The U.S. military announced on Friday that it is deploying a small number of Bradley armored vehicles, Sentinel radar equipment, and about 100 additional troops to northeastern Syria.

The redeployment is meant to strengthen and protect the U.S.-led coalition, including the Syrian Democratic Forces (SDF), which is fighting ISIS.

The move, coupled with the increased frequency of fighter jet patrols over U.S. forces in Syria, is also designed as a show of presence and a deterrent against further Russian military moves in the coalition’s area of operations. This was highlighted by U.S. Central Command (CENTCOM) spokesman Navy Capt. Bill Urban.

“These actions are a clear demonstration of U.S. resolve to defend Coalition forces in the [Eastern Syria Security Area] and to ensure that they are able to continue their Defeat-ISIS mission without interference,” Urban said in a statement. “The Defense Department has previously deployed Bradleys to northeast Syria pursuant to these goals.”

“The United States does not seek conflict with any other nation in Syria, but will defend Coalition forces if necessary,” Urban added.

The additional troops will include six Bradley Fighting Vehicles and about 100 soldiers from the 2nd Brigade, 1st Armored Division from Fort Bliss, Texas. They will be deployed in support of “Operation Spartan Shield” and will operate in northeast Syria on a 90-day deployment. The Sentinel radar system will be used to help detect and counter enemy drones and missiles.

Just weeks after Syria pullout, US troops return to defend oil fields

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The U.S.-led coalition “plans to position mechanized infantry units, including Bradley Fighting Vehicles, to Syria to ensure the protection of Coalition forces and preserve their freedom of movement so they may continue [to] defeat Daesh (ISIS) operations safely,” Col. Wayne Marotto, a spokesman for the coalition, said in a statement.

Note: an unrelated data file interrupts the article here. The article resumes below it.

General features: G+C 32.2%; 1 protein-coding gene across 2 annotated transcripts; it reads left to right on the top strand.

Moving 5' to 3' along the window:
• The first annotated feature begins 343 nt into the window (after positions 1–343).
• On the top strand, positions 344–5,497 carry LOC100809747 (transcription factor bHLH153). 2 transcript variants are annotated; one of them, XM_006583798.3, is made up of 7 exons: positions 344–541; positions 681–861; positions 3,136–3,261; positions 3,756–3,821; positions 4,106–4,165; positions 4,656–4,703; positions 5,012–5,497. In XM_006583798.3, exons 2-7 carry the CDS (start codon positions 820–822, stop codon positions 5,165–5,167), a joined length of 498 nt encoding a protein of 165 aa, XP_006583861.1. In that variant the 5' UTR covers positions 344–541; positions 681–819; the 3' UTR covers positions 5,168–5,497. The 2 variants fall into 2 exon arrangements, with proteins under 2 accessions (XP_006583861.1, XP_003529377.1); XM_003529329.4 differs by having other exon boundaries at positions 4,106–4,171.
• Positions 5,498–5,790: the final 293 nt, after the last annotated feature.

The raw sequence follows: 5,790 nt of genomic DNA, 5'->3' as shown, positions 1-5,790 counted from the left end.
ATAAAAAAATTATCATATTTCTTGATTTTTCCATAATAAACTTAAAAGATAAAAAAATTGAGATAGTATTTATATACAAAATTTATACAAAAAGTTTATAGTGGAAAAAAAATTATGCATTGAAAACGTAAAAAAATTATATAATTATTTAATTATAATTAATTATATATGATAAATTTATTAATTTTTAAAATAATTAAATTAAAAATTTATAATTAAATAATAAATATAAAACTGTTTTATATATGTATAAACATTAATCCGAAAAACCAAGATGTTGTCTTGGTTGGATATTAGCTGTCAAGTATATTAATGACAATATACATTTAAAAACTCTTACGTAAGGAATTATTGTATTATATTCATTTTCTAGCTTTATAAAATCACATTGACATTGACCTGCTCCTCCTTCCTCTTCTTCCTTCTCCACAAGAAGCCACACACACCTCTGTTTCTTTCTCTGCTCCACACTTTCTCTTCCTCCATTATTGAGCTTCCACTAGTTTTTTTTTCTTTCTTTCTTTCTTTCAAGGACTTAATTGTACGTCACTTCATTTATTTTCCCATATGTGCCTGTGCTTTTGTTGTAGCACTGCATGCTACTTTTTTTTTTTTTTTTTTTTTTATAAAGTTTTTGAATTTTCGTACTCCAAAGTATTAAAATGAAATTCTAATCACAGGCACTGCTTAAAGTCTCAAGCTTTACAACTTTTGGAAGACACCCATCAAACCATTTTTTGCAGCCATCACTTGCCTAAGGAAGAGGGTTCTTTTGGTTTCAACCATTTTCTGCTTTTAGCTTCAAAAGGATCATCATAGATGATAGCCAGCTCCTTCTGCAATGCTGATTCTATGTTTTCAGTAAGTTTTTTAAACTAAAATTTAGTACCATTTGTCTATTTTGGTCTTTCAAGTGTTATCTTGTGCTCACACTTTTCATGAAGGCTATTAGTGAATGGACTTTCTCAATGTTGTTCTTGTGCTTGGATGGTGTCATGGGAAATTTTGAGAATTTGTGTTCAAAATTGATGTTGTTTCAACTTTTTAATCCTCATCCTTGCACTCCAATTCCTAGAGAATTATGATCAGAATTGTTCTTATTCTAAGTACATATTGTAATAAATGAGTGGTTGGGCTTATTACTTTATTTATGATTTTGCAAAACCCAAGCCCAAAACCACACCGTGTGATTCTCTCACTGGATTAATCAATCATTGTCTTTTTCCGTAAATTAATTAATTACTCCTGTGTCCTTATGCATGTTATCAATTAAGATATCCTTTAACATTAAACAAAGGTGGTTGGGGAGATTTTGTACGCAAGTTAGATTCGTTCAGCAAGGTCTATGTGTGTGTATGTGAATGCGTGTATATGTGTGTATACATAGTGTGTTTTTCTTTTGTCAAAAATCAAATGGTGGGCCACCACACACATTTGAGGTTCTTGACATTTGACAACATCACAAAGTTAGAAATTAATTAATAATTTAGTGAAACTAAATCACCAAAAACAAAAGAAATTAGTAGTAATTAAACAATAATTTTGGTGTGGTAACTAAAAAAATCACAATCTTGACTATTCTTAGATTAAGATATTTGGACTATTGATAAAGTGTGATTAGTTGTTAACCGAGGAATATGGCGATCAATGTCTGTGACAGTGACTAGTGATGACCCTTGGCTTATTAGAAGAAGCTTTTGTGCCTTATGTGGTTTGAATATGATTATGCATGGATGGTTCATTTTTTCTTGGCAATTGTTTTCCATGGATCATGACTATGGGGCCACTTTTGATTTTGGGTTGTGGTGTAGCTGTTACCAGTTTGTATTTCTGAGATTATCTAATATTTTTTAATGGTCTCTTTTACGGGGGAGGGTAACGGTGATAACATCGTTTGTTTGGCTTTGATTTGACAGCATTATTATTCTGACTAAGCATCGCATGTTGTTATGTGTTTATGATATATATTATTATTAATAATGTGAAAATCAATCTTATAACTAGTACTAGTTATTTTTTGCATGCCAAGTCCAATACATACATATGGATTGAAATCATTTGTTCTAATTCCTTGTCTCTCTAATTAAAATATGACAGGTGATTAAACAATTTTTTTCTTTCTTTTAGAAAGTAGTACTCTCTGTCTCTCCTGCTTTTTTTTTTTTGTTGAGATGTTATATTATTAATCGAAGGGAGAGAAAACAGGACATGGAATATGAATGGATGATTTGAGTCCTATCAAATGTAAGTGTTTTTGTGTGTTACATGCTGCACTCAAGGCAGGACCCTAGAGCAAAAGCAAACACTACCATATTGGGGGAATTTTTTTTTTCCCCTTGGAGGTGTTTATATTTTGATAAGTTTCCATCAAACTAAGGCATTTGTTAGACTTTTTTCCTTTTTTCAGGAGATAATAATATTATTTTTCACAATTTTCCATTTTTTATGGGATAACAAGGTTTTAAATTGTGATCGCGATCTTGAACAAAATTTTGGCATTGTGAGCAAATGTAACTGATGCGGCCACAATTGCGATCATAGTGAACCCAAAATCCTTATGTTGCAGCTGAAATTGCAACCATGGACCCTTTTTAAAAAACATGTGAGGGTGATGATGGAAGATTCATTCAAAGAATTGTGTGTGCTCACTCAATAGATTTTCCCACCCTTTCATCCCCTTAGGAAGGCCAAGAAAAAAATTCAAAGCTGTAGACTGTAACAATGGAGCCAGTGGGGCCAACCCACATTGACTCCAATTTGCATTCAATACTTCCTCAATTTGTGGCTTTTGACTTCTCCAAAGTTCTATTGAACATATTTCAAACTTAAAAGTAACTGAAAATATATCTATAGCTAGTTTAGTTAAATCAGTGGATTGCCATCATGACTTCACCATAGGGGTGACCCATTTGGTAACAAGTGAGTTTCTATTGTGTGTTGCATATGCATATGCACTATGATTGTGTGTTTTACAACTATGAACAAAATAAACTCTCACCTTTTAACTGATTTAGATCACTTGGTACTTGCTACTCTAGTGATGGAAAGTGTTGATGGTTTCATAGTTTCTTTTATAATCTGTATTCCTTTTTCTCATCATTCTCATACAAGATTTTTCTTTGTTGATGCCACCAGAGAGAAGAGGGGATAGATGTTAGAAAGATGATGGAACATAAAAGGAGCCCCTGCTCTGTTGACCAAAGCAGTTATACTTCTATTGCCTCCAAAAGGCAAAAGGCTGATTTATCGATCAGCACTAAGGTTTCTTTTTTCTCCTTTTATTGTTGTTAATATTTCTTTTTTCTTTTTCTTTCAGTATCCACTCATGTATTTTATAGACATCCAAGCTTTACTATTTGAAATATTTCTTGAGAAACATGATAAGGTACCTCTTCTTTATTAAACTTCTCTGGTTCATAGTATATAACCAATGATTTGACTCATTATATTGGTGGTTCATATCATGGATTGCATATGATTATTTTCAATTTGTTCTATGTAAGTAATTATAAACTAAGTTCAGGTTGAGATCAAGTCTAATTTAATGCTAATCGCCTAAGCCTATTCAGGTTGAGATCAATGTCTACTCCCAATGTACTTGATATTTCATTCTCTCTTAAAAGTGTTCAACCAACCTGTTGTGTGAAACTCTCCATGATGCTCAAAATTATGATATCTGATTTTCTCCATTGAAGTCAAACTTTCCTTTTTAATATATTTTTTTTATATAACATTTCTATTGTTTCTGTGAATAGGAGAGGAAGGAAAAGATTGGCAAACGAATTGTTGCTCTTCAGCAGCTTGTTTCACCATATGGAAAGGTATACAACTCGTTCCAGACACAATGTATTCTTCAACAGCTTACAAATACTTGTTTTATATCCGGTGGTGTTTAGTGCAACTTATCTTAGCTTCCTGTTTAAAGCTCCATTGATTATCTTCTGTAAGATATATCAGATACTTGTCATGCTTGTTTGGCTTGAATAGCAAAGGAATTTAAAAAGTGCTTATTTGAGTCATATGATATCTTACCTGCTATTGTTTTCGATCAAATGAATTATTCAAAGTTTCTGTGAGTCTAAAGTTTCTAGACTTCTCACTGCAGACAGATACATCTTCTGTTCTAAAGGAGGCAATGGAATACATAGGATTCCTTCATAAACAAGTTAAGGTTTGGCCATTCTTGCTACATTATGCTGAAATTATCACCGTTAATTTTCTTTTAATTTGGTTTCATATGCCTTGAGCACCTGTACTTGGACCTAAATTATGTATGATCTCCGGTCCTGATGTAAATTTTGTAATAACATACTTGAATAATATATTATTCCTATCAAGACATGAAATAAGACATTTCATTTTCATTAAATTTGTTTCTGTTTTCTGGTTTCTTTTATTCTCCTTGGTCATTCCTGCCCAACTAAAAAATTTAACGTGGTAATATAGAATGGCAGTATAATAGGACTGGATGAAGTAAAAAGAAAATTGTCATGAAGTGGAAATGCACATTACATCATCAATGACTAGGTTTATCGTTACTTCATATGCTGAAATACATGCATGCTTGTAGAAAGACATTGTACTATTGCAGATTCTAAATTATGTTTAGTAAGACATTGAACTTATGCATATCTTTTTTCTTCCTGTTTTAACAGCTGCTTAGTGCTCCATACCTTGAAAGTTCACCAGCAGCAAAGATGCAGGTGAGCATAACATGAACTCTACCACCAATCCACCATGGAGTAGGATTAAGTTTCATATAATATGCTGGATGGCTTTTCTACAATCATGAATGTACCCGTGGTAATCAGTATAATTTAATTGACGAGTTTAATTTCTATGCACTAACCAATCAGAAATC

The U.S. had deployed Bradley Fighting Vehicles from the 30th Armored Brigade Combat Team to Syria in October 2019. It later withdrew them later when planned joint patrols with Turkish units never materialized. 

Last month several American soldiers were injured when a Russian vehicle collided purposely with an American one. This is just the latest incident involving the two superpowers. But it is hardly the worst.

Back in February 2018, hundreds of heavily-armed Russian private military contractors from the Wagner Group — in essence, Russian troops but with built-in deniability — equipped with tanks and artillery, attacked a joint U.S. and SDF base. The U.S. conducted airstrikes with fighters and AC-130 gunships decimating the assault, killing up to 300 of the Russian Wagner contractors.

“These actions and reinforcements are a clear signal to Russia to adhere to mutual deconfliction processes and for Russia and other parties to avoid unprofessional unsafe and provocative actions in northeast Syria,” a U.S. official said to the media in reference to the deployment.

CENTCOM commander General Frank McKenzie said that the U.S. will continue to conduct security patrols with the SDF. Yet, he added that the SDF is carrying out the majority of the tactical operations and actual fighting. “Those patrols are always conducted with our SDF partners. You’ll never see a U.S. element out there moving alone, it will always have SDF affiliated [units] with it when they move.”

“The op tempo is pretty high up there and they’re pretty active,” he added.

The U.S. military believes that Russia wants to seize Syria’s oil and gas resources and that it is constantly trying to push coalition and SDF troops away from the oil fields. Putin’s government has protested efforts by the Syrian Kurds to develop the oil fields claiming them to be illegal.